Over the weekend, professional athletes and sports writers ratcheted up debate over the social justice movement currently straining sports' place in the American culture. On the left, LeBron James and USA Today writer Jarrett Bell defended social justice protest, and on the right, ultimate fighter Colby Covington and Outkick's Jason Whitlock ridiculed it.
James made a vain effort to claim that the voice of African Americans is being muted. In a USA Today story by Mark Medina, he's quoted as saying, "We’ve seen our voices be muted our whole lives.”
This statement comes from a man who is the most recognized, most quoted athlete and social justice warrior in the world. James is a media darling and his Tweets get regular places in the news cycle. He also owns the Spring Hill media company, which he's built into a $100 million empire. If he thinks all these things are the workings of a "muted" voice, he's delusional.
Ultimate fighter Colby Covington tore into woke rival Tyron Woodley in a Las Vegas ring Saturday and blasted James outside the ring. Covington (seen in above photo) defeated Woodley, who wore a red "Make Racists Catch The Fade Again" hat to the pre-fight press conference, in a five-round technical knockout. Covington called Woodley a “domestic terrorist sympathizer.”
After the fight, President Donald Trump phoned Covington to congratulate him on the victory. In the press conference, Covington said, “If you thought that was a beating, wait until November 3 when Donald Trump gets his hands on Sleepy Joe. That’s gonna be a landslide. I want to dedicate this fight to all the first responders. All the military out there. This world wouldn’t be safe without you guys.
“You keep us safe, not these woke athletes. I’m sick of these woke athletes and these spineless cowards like LeBron James.”
Meanwhile, USA Today's Bell wrote a story over the weekend declaring the NFL stage "an ideal place to make a social statement" and urged people to ignore the backlash:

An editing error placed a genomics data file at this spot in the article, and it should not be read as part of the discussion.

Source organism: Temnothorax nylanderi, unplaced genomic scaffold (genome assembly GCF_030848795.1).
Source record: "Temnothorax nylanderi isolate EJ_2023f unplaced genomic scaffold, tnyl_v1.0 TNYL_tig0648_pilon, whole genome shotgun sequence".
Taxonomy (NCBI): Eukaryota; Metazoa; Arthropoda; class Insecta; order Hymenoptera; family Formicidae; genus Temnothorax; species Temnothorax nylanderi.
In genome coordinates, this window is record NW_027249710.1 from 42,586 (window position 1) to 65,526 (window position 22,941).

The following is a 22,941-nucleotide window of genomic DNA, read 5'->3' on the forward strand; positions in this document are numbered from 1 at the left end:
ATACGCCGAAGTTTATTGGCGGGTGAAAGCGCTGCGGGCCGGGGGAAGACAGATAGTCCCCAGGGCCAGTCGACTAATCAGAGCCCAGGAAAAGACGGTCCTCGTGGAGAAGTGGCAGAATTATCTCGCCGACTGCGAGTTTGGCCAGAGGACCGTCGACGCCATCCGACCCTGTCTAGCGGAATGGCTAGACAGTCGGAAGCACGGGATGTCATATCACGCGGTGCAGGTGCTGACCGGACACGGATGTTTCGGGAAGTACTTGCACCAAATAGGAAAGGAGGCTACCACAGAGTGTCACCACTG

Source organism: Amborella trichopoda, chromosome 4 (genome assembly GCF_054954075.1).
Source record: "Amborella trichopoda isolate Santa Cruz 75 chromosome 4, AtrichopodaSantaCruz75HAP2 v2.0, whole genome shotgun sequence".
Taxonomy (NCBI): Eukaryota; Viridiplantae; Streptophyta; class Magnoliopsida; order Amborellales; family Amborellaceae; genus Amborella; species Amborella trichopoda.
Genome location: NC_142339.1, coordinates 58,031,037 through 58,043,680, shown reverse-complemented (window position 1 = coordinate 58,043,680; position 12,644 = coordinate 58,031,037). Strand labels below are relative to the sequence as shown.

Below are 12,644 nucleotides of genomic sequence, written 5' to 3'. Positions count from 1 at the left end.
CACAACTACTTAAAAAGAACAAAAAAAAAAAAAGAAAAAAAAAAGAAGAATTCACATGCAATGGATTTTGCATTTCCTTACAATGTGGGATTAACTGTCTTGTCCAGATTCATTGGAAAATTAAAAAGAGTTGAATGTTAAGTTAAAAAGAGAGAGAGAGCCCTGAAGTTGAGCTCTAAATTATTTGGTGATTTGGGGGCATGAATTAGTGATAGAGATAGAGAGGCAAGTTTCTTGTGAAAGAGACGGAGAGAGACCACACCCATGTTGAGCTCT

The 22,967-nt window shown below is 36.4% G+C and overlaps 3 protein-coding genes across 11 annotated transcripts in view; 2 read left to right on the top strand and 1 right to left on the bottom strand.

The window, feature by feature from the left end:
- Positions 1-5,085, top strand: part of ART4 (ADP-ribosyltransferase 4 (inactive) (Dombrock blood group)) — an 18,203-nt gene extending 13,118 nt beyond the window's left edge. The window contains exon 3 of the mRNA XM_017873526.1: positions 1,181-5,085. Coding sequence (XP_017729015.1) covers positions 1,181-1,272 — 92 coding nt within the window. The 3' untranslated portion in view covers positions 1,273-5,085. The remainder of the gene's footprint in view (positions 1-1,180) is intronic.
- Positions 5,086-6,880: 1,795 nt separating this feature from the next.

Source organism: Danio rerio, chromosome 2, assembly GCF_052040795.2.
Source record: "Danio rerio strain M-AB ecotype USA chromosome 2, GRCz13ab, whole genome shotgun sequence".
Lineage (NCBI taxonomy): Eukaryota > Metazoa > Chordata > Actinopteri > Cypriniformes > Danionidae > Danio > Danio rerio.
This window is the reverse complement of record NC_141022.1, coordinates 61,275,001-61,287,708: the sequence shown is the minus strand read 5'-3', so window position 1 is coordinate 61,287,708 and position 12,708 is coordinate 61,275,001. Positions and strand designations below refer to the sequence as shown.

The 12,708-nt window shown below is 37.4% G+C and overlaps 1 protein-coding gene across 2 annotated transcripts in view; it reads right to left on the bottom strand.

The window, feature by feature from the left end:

"The NFL, flowing with a broader national sentiment in recent months, is demonstrating some of the support for its players that it should have years ago when Kaepernick ignited an awareness switch in 2016."
Bell concludes his defense of athlete protest by saying there are many reasons for players to kneel. "Especially when they have our attention. Whether you like it or not."
Whitlock's weekend blog not only deflected Bell's woke piece, but also indicted the icons of the social justice movement as money grubbers capitalizing on criminals who died in altercations with police officers. Whitlock wrote, "let me take the first crack at defining the history being forged by Black Lives Matter, Colin Kaepernick, Lebron James, Nike and their media sycophants. They've created the Criminal$ Justice Movement."
The intense fight for the rights of criminal suspects resisting arrest is "just a cash grab by Democratic politicians, Nike and athletes, celebrities and journalists seeking social media influence," Whitlock contended. They're cashing in on black tragedies, and their calls to defund the police are emboldening criminals:
"Everybody is using George Floyd’s death to make it rain. His memory is used to hype NFL and NBA games, power ad campaigns for podcasts and YouTube shows, leverage media members for promotions and, most importantly, fuel left-wing political funding."
Justice is the claim, but cash and power are the real goals, Whitlock concluded.